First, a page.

I struggle with my relationship with you. I hate you for what you’ve done to my son, but I love my son for exactly who he is and can’t imagine him any other way. Because of you, Sean will need 24-hour care throughout his life. I’ve never heard him speak a single word, and I know he has so many thoughts he’d like to express but struggles to do so. You’ve come close to taking his life with seizures. He’s had several surgeries and countless hospitalizations.

Without you, I wonder what kind of mom I’d be. When I became a mom, I became a special needs mom. I don’t know what it’s like to parent a child who doesn’t need your constant presence. You affect our entire family and every major decision we make. If Sean wasn’t missing you, what would his life be like? What would my life be like? Would my marriage be any different? How have you shaped my other children’s lives?

But I’m certain of a few things. I see the world differently now. I’m a better person for knowing you. I don’t sweat the small stuff. Life is all about how you handle plan B, and I know how to wing it. I have a deep appreciation for the amount of work it takes to achieve what others may take for granted. Sean began walking independently last week at age 14! I know you’re one of the reasons my marriage is strong. My younger three kids don’t know life without you. You have no doubt shaped their character traits. They too know how to go with the flow. They’re compassionate, caring, sensitive and loving individuals.

I think about all the amazing people you’ve brought into my life, not just through mutual connections we have but because of other genetic anomalies. I was inducted into a special club. I went in fighting, and now I can’t imagine leaving. These people have enriched my life in unimaginable ways. I’ve formed lifelong friendships with moms and dads, teachers, physical therapists, occupational therapists, speech therapists, music therapists, aquatic therapists, doctors, nurses, pharmacists, case managers and even our UPS delivery guy who delivers all of Sean’s supplies with gentle care.

It doesn’t do me any good to think about the what-ifs had our paths never crossed. You’ve been one of the biggest influences in my life, and I’m OK with that. I wasn’t always OK with that, but I am now.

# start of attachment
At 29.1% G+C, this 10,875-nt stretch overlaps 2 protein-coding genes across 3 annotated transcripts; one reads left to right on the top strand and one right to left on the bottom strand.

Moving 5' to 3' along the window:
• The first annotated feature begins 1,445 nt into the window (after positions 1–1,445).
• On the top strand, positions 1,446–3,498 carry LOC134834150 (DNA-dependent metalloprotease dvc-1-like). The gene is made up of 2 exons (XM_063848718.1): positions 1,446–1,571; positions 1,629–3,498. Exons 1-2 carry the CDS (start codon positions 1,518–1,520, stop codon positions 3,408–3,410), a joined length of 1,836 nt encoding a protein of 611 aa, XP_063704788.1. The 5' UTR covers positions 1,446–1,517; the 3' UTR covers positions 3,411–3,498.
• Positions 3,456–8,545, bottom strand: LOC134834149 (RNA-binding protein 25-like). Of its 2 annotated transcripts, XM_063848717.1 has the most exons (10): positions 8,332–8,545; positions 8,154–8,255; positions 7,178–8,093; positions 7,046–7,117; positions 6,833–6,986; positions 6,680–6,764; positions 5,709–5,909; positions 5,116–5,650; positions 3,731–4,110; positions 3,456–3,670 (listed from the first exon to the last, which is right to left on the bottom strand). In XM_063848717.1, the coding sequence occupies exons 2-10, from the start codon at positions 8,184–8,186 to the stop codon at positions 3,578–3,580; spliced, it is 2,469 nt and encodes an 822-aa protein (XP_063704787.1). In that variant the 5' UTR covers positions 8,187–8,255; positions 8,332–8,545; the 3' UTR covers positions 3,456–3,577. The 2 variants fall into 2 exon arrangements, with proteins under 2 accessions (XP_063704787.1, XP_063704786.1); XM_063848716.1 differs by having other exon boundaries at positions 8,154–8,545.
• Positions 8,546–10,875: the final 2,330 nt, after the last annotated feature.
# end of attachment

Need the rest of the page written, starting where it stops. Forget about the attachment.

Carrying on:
Sean’s Mom

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For all of March, The Mighty is asking its readers the following: If you could write a letter to the disability or disease you (or a loved one) face, what would you say to it? If you’d like to participate, please send a blog post to [email protected] Please  include a photo for the piece, a photo of yourself and 1-2 sentence bio.

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Don’t Be an Autism Troll

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My class informed me that I’m a troll.

At first I thought they were referring to a hideous creature that hides under a bridge in fairytales or the troll from Harry Potter or maybe Fiona from Shrek. Then I learnt it was for another reason.

I told my class I was going to post a discussion forum online between 9 p.m. and 9:15 p.m. so they could pick tutorial subject options. I created the discussion but forgot to hit the “publish” button. Unfortunately, some kids were still awake at 11 p.m. waiting for me to publish it. They said they could imagine me sitting at home laughing like an evil super villain. So now, I’m the internet troll teacher — someone who causes trouble on the Internet just for fun. IT WAS AN ACCIDENT!

Why am I talking to you about this? I’m now going to introduce you to a weird creature — a twisted, nosey, irritating creature. This creature is the autism troll. Autism trolls lurk in the workplace and sometimes, in your own family. They may strike at any time; they will blindside you, and try as you might to forget it, their comments resonate.

One autism troll was a family member. Upon learning that Mr. H had been diagnosed with autism, the troll declared, “Oh yes, I know.” Um, how would you know? “Oh, you can just tell something is wrong with him.”  Boom, troll tries to make a hit; it grazes the chin, but Mom bounces back. I’d been obvious to me that something was going on with Mr. H, and it was probably obvious to some other people, but you don’t say that out loud!

Another autism troll’s habitat is the workplace. Upon informing the troll that Mr. H had been diagnosed with autism, this troll used the opportunity to tell everyone about the diagnosis and inform my boss I wasn’t coping in the workplace. Boom, troll tries to make a hit, but Mom deflects. Not much damage done. Lesson for that troll: Don’t mess with me! Believe me, I took care of business there.

The final autism troll I’m going to discuss also lurked in the workplace. I was in the staffroom, photocopying and chatting when a lovely non-troll asked me how Mr. H was doing. I explained things were going great and out of nowhere the troll said, “My husband has been doing some reading and do you know your son is autistic because you got him vaccinated?” Boom, troll makes a hit. We’ve got a stunned mom down, we’ve got a stunned mom down. All I heard was “Did you know you gave your son autism?” I’d never been spoken to like that before. Dear friends have asked me about the link between vaccinations and autism, and we’ve had some discussions but, I mean, who says that?